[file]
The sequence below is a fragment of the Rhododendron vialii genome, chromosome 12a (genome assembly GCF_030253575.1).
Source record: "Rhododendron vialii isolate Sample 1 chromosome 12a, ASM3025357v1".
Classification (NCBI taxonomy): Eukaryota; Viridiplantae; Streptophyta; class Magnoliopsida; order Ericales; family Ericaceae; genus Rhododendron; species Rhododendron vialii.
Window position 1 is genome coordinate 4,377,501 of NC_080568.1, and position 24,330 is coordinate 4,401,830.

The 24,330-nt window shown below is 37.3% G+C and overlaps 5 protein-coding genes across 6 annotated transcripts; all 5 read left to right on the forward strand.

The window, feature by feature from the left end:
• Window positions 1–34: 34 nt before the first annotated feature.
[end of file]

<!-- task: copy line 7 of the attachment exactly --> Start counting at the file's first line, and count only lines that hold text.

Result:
• Window positions 1–34: 34 nt before the first annotated feature.